Book Review: Python Projects for Kids
Book Review: Python Projects for Kids
It may be well written, but it's hard to stand out in a crowded field of good books that cover Python for kids more thoroughly.
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I get asked by publishers to review books from time to time. Last month, Packt asked me if I’d be willing to review their book, Python Projects for Kids by Jessica Ingrassellino. Frankly, I tend to avoid beginning Python books now because they tend to be very similar, but I thought this one might be interesting.
- Why I picked it up: In this case, because Packt Publishing asked me to.
- Why I finished it: Mostly because Packt personnel badgered me to do so.
- I’d give it to: Not really sure. There are much better, more in-depth beginner books for Python out there.
You can get an eBook (PDF, EPUB or MOBI) version or a softcover.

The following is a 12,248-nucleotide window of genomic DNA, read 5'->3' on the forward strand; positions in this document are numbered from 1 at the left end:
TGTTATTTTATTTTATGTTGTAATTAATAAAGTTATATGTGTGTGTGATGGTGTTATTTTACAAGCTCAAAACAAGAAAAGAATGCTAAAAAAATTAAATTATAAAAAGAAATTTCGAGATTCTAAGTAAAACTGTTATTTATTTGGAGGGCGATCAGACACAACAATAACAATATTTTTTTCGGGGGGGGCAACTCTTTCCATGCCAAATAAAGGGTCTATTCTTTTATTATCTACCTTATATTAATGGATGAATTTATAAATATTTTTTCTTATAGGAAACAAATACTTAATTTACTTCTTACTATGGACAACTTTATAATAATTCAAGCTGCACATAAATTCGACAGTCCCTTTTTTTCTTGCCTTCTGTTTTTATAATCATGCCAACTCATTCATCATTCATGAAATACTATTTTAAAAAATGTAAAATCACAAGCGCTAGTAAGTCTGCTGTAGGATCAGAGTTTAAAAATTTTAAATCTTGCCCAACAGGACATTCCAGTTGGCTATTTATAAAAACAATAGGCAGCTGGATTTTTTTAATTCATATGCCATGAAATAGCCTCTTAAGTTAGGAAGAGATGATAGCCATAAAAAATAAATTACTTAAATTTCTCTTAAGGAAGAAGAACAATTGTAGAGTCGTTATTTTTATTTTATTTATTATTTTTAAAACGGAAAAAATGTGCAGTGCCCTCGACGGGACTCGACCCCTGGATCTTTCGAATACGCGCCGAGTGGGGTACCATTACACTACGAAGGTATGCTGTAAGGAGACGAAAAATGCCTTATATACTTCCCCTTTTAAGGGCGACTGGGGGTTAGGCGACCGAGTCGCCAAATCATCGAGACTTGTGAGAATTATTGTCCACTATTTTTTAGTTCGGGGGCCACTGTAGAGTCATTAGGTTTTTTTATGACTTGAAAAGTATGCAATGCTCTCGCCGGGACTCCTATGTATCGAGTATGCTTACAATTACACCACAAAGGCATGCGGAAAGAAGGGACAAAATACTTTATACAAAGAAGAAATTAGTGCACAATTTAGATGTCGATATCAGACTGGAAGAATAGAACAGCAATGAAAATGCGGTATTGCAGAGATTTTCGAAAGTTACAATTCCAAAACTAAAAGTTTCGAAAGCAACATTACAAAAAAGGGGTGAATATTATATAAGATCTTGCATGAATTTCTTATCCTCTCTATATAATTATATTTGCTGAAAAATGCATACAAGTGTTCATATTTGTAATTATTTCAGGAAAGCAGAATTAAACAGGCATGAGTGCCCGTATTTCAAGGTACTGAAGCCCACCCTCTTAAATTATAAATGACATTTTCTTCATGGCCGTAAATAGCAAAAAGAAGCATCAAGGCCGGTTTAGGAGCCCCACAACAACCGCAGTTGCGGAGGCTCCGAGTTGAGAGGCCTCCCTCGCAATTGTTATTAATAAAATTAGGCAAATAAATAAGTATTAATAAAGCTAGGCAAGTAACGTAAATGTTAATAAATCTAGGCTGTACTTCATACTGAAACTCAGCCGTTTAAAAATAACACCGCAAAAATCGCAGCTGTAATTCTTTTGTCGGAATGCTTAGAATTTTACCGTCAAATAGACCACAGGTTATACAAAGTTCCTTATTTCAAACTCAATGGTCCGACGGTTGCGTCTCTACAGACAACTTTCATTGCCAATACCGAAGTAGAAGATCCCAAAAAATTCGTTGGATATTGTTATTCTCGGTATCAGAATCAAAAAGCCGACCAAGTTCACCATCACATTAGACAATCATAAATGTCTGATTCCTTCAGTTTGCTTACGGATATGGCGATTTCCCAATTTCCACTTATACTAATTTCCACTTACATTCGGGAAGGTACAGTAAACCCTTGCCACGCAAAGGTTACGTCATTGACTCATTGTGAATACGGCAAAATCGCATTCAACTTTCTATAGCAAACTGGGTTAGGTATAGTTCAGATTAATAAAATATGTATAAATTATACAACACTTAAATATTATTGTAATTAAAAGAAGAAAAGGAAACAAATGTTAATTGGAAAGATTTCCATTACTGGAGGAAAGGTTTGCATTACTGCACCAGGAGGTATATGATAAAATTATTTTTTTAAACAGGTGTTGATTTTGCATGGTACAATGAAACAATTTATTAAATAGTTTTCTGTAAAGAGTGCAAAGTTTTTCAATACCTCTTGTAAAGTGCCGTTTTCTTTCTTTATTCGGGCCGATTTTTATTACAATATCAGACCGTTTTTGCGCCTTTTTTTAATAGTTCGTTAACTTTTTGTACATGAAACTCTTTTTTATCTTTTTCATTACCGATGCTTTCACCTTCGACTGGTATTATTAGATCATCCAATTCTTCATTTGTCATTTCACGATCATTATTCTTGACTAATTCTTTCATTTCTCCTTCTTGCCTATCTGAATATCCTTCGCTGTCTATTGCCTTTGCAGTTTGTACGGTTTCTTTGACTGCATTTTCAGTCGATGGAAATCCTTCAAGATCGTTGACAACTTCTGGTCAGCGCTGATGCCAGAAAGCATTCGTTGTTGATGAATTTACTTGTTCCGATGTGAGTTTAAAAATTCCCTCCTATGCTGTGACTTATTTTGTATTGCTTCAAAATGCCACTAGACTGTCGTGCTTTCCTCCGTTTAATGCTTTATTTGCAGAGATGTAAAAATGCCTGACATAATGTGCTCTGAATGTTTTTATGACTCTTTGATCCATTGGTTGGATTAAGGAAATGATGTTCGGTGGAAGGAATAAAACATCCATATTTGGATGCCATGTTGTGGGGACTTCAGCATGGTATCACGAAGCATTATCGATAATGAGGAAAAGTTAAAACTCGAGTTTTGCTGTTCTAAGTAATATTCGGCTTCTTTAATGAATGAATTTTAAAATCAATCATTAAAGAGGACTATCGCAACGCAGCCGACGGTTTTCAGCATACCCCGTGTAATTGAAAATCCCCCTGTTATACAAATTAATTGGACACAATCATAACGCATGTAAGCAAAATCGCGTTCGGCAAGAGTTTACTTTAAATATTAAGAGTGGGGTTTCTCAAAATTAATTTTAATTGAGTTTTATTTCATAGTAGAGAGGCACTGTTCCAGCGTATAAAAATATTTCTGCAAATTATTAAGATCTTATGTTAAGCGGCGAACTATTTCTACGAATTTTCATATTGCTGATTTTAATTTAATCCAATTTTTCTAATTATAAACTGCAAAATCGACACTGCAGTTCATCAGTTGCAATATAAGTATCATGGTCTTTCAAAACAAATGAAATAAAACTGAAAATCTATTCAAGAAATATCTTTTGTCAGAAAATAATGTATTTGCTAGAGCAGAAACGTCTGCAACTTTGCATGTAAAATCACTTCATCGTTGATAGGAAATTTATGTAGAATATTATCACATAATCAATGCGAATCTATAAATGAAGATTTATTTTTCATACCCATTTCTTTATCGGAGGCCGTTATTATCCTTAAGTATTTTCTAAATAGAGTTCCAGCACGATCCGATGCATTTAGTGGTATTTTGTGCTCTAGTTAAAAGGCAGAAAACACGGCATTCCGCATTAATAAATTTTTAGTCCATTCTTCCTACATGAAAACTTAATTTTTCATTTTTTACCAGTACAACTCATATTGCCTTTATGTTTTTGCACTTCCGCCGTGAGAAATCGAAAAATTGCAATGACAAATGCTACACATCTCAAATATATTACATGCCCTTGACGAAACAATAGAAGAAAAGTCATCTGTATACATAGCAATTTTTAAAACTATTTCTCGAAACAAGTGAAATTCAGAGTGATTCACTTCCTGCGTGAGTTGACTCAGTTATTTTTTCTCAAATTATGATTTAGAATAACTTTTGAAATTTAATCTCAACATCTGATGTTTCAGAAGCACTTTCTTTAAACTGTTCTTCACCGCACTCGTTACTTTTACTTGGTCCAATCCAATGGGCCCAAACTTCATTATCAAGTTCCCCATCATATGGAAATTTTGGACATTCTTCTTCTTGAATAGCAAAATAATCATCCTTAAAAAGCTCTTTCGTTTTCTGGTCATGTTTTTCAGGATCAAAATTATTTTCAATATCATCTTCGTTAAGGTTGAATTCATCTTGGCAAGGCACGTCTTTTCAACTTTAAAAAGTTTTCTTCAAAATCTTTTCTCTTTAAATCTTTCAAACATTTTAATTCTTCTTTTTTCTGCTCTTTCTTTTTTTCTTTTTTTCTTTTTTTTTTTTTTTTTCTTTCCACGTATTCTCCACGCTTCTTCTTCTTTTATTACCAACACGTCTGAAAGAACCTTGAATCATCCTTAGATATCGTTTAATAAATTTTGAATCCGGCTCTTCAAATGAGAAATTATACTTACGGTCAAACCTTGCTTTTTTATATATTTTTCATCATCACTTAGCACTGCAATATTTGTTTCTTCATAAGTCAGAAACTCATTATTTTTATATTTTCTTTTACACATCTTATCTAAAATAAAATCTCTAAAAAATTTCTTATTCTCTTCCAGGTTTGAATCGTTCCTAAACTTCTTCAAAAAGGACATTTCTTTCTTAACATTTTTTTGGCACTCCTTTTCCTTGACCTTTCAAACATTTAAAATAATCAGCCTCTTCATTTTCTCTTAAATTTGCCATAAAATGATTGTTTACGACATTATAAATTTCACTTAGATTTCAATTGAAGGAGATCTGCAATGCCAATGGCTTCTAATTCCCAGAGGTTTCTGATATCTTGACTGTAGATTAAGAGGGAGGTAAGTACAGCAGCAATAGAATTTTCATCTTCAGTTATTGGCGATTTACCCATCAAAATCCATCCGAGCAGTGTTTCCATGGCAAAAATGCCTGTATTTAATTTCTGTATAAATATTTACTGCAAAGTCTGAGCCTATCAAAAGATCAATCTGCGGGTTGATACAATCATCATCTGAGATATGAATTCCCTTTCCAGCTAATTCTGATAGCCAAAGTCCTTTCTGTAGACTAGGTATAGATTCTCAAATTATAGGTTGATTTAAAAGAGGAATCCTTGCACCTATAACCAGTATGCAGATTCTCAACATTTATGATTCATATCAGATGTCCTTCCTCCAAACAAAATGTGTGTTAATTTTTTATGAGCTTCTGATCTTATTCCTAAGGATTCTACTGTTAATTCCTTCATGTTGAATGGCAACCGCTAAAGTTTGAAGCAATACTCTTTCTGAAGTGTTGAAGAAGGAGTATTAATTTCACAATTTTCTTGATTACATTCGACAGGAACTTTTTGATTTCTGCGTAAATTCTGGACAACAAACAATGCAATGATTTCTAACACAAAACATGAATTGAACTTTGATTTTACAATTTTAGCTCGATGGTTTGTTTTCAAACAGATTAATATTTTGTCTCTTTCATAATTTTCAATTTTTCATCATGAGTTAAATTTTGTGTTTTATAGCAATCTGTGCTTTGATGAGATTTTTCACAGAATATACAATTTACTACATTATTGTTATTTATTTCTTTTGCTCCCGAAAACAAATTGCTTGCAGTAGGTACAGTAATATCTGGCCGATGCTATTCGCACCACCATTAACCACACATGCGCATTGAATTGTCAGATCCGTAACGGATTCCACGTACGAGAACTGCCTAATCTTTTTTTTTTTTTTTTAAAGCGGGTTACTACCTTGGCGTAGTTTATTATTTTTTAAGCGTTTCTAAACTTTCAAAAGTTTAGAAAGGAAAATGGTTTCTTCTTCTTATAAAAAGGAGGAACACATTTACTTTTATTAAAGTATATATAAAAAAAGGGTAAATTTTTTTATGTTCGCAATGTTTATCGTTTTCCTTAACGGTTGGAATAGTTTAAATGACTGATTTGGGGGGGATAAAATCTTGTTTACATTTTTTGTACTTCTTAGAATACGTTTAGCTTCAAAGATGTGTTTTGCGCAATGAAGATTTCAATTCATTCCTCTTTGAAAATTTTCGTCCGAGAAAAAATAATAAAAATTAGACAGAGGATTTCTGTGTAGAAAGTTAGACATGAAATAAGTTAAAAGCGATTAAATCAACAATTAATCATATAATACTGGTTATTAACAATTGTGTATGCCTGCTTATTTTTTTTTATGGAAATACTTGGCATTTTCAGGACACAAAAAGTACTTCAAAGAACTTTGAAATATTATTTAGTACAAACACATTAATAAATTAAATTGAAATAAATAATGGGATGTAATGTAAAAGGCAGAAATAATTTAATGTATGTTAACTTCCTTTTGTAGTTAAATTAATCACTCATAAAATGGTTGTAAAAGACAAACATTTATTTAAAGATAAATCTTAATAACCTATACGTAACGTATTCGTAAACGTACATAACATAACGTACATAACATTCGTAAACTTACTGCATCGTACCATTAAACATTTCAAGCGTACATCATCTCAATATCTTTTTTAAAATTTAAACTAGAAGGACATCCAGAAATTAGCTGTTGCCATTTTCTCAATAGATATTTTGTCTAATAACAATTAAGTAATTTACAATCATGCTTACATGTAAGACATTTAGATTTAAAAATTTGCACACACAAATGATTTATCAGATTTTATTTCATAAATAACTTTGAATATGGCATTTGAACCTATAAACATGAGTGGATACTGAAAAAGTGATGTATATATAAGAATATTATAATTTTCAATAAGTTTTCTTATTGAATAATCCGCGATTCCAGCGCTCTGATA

This book only has 10 chapters and is 193 pages long.
First off, I didn’t actually read every single word in this book. I call this the skimming review method. Personally, I prefer to read a book at my own pace and review it accordingly, however, I have been asked repeatedly to finish this review so this is what you get. My first impression was that this book would teach youngsters how to program in Python by creating mini-games. However, we don’t really get into games until chapter 5. We don’t learn anything about pygame until chapter 8. Let’s go over each chapter and see what they’re about before I really dig in though.
Chapter one is your basic intro to what Python is and how to install it. The author chose to use Python 2.7 for this book over Python 3. The rest of the chapter is about creating a “Hello World” application and a work folder.
Chapter two is about variables and functions. This chapter is pretty brief, but I thought it covered the topics well enough. The biggest thing it does is explaining to the reader how to create a function and save it to a file.